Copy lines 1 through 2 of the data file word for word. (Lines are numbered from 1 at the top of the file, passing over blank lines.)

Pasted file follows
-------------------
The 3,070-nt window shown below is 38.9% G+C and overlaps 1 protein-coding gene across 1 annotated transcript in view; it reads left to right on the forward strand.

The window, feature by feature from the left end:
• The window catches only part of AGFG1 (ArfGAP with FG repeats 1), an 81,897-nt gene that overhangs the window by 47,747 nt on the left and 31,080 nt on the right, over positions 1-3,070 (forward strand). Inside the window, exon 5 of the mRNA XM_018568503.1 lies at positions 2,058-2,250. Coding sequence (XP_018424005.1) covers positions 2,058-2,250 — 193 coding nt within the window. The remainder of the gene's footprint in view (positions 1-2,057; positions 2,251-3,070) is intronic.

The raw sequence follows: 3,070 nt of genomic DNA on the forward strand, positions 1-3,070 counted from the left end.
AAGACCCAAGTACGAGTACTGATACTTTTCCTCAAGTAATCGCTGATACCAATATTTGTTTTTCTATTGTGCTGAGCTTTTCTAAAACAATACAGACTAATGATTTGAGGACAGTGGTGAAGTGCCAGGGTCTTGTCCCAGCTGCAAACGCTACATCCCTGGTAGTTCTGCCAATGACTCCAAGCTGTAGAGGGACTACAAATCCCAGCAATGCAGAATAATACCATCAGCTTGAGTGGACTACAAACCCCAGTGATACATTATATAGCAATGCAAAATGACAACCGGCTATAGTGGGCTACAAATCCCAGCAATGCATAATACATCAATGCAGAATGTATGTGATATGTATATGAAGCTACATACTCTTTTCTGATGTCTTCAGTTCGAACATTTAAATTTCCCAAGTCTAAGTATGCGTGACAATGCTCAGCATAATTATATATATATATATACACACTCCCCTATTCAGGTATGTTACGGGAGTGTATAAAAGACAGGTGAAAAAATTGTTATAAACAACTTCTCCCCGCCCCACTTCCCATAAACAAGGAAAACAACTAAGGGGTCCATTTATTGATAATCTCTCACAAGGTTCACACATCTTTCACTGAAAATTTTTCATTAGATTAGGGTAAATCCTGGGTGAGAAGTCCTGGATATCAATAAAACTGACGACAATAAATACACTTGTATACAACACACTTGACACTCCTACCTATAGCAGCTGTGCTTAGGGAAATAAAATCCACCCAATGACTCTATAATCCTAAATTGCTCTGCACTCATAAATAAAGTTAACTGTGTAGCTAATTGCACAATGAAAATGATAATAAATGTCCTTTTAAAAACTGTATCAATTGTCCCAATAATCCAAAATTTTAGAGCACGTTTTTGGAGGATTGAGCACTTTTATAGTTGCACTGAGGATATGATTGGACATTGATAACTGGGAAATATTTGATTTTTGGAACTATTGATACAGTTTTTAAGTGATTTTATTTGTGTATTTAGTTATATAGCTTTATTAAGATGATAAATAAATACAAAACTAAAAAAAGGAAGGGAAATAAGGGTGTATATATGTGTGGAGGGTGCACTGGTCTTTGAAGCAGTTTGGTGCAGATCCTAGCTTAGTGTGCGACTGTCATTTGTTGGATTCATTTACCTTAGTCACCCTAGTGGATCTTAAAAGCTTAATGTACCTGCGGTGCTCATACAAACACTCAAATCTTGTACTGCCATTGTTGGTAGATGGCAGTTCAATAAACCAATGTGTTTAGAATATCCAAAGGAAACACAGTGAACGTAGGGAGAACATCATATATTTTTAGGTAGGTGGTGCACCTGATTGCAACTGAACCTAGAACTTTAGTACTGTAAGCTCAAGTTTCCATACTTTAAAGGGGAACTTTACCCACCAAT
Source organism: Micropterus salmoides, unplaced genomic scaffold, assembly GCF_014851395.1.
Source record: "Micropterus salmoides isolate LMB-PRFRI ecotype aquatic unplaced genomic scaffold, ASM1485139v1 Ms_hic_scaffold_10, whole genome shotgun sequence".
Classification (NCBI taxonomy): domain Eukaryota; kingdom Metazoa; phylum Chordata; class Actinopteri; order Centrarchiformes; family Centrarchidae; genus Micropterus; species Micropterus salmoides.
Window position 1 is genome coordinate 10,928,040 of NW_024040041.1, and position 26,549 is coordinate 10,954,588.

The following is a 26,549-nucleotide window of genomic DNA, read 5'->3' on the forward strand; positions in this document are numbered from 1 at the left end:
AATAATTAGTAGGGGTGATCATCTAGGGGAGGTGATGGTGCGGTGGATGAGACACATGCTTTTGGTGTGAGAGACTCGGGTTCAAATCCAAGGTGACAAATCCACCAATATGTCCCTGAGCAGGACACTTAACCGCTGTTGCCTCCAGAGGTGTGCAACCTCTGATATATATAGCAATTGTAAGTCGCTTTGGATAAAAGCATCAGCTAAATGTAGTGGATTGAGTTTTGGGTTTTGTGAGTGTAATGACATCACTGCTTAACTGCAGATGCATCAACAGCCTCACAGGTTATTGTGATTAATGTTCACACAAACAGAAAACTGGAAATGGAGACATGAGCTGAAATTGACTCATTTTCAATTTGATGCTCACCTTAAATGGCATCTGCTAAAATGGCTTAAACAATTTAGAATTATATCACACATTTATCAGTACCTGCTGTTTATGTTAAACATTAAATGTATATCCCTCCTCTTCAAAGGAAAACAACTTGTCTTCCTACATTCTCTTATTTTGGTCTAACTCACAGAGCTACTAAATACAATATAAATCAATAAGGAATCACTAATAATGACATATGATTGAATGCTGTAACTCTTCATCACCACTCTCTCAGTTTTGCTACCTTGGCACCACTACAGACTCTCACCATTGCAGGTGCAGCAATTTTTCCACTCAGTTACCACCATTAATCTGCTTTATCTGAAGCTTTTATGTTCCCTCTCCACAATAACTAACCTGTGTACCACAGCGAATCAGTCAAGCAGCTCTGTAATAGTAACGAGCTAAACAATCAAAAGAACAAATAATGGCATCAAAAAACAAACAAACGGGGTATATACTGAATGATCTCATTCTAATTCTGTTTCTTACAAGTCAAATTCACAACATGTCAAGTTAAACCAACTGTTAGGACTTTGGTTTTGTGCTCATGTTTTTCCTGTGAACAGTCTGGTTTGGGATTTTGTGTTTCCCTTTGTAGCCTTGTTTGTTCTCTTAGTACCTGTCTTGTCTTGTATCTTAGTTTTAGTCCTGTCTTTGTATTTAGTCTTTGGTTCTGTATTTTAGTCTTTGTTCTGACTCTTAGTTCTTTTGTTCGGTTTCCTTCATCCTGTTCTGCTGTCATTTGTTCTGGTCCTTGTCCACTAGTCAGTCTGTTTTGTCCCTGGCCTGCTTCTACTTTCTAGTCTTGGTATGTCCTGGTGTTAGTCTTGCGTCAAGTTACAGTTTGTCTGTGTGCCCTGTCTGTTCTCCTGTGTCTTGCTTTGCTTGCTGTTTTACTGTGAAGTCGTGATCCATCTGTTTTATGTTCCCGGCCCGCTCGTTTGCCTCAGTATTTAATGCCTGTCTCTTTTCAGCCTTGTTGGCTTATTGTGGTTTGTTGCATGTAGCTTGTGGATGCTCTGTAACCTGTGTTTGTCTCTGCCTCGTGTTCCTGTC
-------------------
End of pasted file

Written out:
The 3,070-nt window shown below is 38.9% G+C and overlaps 1 protein-coding gene across 1 annotated transcript in view; it reads left to right on the forward strand.

The window, feature by feature from the left end: